By Tom Goldstein
Last August, after little discussion and no opportunity for public input, the Saint Paul City Council voted unanimously in favor of a resolution to support the construction of a professional soccer stadium in St. Paul on the old Bus Barn site in the Midway. The resolution, sponsored by City Council President Russ Stark, pledged to permanently exempt that site from property taxes so long as the city has “strong, specific evidence that the stadium and public infrastructure investments will help catalyze additional investments on the Midway Shopping Center site consistent with the Snelling Station Area Plan.”
Since that time, the city’s effort to gather that strong, specific evidence has consisted of presentations by city staff and Minnesota United FC owner Bill McGuire to the Mayor’s hand-picked Citizen’s Advisory Committee (CAC). The two “open houses” on the proposed soccer stadium have limited public participation to small-group breakout sessions, ensuring that any concerns about the stadium, or opposition to it, would not be voiced before a larger audience.
The CAC has conducted something akin to a “visioning” process for the Midway site at bi-monthly meetings since late December, but those discussions have been largely hypothetical because no master plan was forthcoming from the team or RK Midway, the owner of the adjacent and long-neglected Midway Center. Then, in late February, the team and R.K. Midway, produced attractive artist renderings of what the site could look like—provided RK Midway can round up the estimated $450 million for its end of the project.
Though the daily newspapers treated the artist sketches as evidence that a genuine master plan is falling into place, the only progress R.K. Midway has made to date is “talking quietly with some prospective developers,” according to an article in the Minneapolis St. Paul Business Journal. And as RK Midway’s Rick Birdoff himself acknowledged in the same article, there is “no timeline for when the area around the stadium would be developed” and any future development would be “based on market demand.”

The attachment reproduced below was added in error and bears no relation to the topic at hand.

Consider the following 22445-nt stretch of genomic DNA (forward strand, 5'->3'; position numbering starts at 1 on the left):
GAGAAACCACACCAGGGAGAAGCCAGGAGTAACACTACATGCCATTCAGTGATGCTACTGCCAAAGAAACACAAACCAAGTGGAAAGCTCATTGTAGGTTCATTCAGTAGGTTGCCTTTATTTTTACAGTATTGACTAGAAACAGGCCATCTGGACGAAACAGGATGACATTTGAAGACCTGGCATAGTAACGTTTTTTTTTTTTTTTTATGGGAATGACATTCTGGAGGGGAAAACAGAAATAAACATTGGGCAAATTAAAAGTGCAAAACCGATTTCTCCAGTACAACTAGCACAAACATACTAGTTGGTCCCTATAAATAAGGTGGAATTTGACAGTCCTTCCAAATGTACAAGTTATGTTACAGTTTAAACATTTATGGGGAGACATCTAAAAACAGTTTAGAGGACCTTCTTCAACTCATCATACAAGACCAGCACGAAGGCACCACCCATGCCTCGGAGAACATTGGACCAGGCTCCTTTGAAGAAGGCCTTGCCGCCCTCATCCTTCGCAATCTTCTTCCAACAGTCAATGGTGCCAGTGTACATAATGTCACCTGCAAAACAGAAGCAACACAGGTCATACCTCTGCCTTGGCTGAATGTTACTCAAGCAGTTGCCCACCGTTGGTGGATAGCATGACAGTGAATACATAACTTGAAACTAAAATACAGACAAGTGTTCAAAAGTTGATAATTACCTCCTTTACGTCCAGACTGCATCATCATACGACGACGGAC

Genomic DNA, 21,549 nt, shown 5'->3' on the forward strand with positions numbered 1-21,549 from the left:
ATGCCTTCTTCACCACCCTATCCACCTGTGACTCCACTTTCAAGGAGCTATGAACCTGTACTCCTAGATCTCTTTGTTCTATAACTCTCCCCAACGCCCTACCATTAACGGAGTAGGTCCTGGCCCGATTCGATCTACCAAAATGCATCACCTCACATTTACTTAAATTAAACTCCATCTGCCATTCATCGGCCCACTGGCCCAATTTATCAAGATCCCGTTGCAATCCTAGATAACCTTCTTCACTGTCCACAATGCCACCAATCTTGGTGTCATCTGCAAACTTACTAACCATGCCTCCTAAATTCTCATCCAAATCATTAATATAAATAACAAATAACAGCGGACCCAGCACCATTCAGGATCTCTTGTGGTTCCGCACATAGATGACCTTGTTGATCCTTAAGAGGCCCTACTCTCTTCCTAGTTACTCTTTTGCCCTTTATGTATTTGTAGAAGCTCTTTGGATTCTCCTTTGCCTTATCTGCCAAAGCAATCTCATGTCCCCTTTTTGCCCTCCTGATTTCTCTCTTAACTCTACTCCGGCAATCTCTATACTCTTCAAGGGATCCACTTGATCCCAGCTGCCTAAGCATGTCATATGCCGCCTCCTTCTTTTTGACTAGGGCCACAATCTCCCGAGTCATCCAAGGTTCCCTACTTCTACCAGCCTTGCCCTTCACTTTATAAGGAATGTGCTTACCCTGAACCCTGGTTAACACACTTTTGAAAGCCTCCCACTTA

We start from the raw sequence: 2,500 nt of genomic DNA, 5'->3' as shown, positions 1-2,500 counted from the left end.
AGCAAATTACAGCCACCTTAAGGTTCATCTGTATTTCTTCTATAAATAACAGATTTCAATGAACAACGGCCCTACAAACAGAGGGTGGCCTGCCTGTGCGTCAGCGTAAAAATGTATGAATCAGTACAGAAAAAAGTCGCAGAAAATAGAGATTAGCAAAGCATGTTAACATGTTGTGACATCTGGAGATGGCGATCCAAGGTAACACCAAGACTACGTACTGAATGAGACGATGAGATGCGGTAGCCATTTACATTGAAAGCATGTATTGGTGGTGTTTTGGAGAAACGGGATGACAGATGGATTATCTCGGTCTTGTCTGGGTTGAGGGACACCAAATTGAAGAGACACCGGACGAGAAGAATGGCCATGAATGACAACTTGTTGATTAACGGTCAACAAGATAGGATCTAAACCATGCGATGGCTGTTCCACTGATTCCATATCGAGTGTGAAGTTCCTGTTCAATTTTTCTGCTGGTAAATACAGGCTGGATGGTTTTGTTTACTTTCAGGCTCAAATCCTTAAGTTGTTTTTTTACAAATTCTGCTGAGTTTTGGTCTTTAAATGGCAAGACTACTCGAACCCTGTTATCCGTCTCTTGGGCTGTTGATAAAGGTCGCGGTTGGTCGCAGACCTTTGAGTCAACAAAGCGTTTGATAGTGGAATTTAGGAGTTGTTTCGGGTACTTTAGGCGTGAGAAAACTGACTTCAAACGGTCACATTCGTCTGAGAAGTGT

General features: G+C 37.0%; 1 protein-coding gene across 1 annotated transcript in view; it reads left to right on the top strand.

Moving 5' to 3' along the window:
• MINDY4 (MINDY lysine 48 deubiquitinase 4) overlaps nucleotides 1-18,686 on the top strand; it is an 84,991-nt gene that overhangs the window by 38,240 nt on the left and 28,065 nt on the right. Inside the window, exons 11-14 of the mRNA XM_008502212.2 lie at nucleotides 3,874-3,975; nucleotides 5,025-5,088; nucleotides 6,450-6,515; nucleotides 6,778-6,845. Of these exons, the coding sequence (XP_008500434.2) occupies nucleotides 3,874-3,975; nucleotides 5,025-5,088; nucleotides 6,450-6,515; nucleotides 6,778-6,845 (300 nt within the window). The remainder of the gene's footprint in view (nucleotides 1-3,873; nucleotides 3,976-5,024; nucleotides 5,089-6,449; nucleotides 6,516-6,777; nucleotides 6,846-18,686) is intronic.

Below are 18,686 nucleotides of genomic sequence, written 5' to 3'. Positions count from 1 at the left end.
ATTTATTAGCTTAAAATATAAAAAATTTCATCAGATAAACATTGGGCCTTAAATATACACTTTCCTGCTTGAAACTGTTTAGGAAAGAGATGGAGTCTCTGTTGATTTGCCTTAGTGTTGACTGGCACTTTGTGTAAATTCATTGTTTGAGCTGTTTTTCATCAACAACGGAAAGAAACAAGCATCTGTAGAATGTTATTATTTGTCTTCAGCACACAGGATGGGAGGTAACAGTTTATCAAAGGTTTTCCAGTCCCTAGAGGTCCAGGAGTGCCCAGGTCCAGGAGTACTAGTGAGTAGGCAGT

In other words, like many grand visions—remember Jerry Trooien’s ill-fated $1 billion “Bridges of St. Paul” entertainment complex planned for the West Side Flats a decade ago?—what might be possible for the Midway is nothing more than a concept. The only commitment Birdoff has is from McGuire to build a soccer stadium primarily on land owned by the Metropolitan Council and leased to the city. And even that deal hinges on approval from the Minnesota Legislature to permanently exempt the site from property taxes and waive all sales taxes on construction materials.
No matter. The entirely speculative redevelopment vision was enough evidence for the City Council to approve—over the opposition of council members Dan Bostrom and Jane Prince—the expenditure of $18.4 million in infrastructure improvements around the proposed stadium.
For those familiar with how St. Paul government has operated for the past decade under Mayor Chris Coleman, this outcome should come as no surprise. Like other major projects for which the City Council has showed no interest in conducting its own due diligence or holding public hearings (e.g., approval of the $65 million Saints ballpark and last year’s 10-year cable franchise renewal with Comcast), the soccer stadium infrastructure giveaway was limited to a mere 15 minutes of opposing testimony before the council voted.